The Negligent Handshake?
A lawyer in Florida is suing another lawyer, a (former?) friend, for shaking his hand too hard at a birthday party. George Vallario Jr., age 76, says Peter Lindley’s negligent handshake caused severe and lasting pain.
The complaint, filed in 2015, alleges that Lindley, in his early 60s, “grabbed the plaintiff’s right hand without any reason, provocation or warning of any kind, with such ferocity, force, strength, and violence, that the plaintiff immediately shouted out and was in severe pain.”
Settlement negotiations failed, and the case is headed for a trial. The trial was postponed while Lindley, the defendant, underwent a hip replacement.
Source: Palm Beach Sun Sentinel; Palm Beach County court records
By the Numbers
The percentage of college admissions officials who review applicants’ social media accounts, according to Harper’s Magazine.
A Wisconsin law, the Social Media Protection Act, prohibits educational institutions from requesting or requiring students or prospective students to disclose or grant access to personal internet accounts as a condition of admission or enrollment, including social media accounts. But that doesn’t mean admissions officers cannot troll for “public” information, such as social media pages that are not “private.”
In addition, an educational institution could require access to a device, account, or service that is supplied or paid for by the institution.
On the Radar
A Kansas Conundrum
Kansas law establishes a joint committee on special claims against the state consisting of three members from the state house of representatives and three from the state senate. One of the senators must be a licensed lawyer.
Conundrum: For the first time since 1861, there are no lawyers in the Kansas Senate, according to the Wall Street Journal. Thus, the joint committee cannot comply with the law.
“We will no doubt have to introduce legislation to repeal it,” one senator told the WSJ, which noted that “lawyers still flourish in some statehouses” but “compared with decades ago, fewer are roaming legislatures’ marble hallways.”
“The proportion of lawyers in the U.S. House of Representatives has waned to under 40% in recent years from around 60% during World War II,” reporter Jacob Gershman noted.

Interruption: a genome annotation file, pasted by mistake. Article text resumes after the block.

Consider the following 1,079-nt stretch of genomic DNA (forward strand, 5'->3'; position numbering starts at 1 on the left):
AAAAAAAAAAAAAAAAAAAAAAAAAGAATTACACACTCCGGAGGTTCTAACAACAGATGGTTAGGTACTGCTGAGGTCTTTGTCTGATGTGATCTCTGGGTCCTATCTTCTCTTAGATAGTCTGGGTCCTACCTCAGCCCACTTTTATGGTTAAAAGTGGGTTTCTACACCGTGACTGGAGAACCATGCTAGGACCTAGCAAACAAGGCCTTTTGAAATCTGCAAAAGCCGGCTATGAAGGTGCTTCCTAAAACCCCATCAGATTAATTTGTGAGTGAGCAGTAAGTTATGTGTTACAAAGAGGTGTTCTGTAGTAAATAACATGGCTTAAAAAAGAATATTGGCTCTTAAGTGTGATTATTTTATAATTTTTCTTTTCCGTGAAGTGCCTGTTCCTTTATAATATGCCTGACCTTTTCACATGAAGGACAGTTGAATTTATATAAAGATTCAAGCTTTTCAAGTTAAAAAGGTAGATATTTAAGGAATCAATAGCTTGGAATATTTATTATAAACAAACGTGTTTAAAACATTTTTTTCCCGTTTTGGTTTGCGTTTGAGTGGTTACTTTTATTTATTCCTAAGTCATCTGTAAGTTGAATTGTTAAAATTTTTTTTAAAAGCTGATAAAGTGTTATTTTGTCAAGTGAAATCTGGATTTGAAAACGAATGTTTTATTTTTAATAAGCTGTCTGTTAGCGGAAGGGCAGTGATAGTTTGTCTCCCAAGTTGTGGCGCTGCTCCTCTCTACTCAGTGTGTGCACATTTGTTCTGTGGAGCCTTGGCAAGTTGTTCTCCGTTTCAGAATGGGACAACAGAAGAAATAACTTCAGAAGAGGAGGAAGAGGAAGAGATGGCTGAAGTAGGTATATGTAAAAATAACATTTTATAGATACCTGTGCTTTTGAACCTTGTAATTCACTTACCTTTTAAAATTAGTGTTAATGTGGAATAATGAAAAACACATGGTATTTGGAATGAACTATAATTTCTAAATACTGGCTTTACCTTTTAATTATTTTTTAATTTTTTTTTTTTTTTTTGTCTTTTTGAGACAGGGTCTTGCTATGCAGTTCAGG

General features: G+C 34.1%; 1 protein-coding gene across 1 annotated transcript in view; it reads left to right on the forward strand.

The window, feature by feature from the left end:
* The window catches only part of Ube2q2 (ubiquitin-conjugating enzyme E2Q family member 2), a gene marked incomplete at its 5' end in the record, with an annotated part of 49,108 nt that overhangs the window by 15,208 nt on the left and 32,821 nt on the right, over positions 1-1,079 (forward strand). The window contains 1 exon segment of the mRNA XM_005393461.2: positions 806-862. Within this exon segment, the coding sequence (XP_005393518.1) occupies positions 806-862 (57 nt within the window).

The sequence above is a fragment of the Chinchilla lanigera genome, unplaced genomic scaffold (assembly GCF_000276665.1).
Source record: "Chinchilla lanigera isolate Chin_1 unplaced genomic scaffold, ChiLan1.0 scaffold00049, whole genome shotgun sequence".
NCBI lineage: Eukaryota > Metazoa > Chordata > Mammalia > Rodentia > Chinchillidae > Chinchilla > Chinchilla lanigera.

In Wisconsin, the number of lawyer-legislators has declined in recent years. Currently, there are 12 attorneys in the Assembly (eight Democrats, four Republicans) and two in the Senate (both Democrats).
Simple Lists: There’s an App for That
When your brain is full, turn to list apps. Good to-do list apps can help with task and project management. They often come with useful integrations, sharing options, complex list management features, and more.
But when Tison Rhine, State Bar of Wisconsin practice management advisor, wants to quickly and easily make a note, turning on his phone and clicking several times makes him just want to use pen and paper. When paper isn’t around, however, he uses the app Clear ($4.99 for iOS). It is simple, quick, and colorful – and it fulfills what he really wants out of a list app.
“It won’t be too long before I’ll be at a conference where lawyers will be told to steer clear of Facebook because of hoaxes and fake news. Big mistake.”
– Kevin O’Keefe, CEO and founder of LexBlog, and former Wisconsin lawyer, helps lawyers develop business through blogging and social media. He says that less than 1 percent of news and information on Facebook is fake.
He notes that Facebook has almost 2 billion users and that 44 percent of Americans get their news from this social network. “If you’re not sharing information and commentary on Facebook, you’re missing a huge opportunity,” O’Keefe wrote on his own blog, Real Lawyers Have Blogs.
Did You Know?
Law Profs Sue President Trump
Harvard law professor Laurence Tribe and law school dean Erwin Chemerinsky (U.C., Irvine) are among the lawyers who filed a lawsuit against President Donald J. Trump last month, the first business day after his inauguration.
The law professors filed the lawsuit on behalf of Citizens for Responsibility and Ethics in Washington (CREW). It alleges that Trump’s business interests “are creating countless conflicts of interest, as well as unprecedented influence by foreign governments, and have resulted and will further result in numerous violations of Article I, Section 9, Clause 8 of the United States Constitution, the ‘Foreign Emoluments Clause.’”
The Foreign Emoluments Clause says “no Person holding any Office of Profit or Trust under them, shall, without the consent of the Congress, accept of any present, emolument, Office or Title of any kind whatever, from any King, Prince, or foreign State.”
However, other law professors say CREW lacks standing.
Source: Law Newz; National Law Journal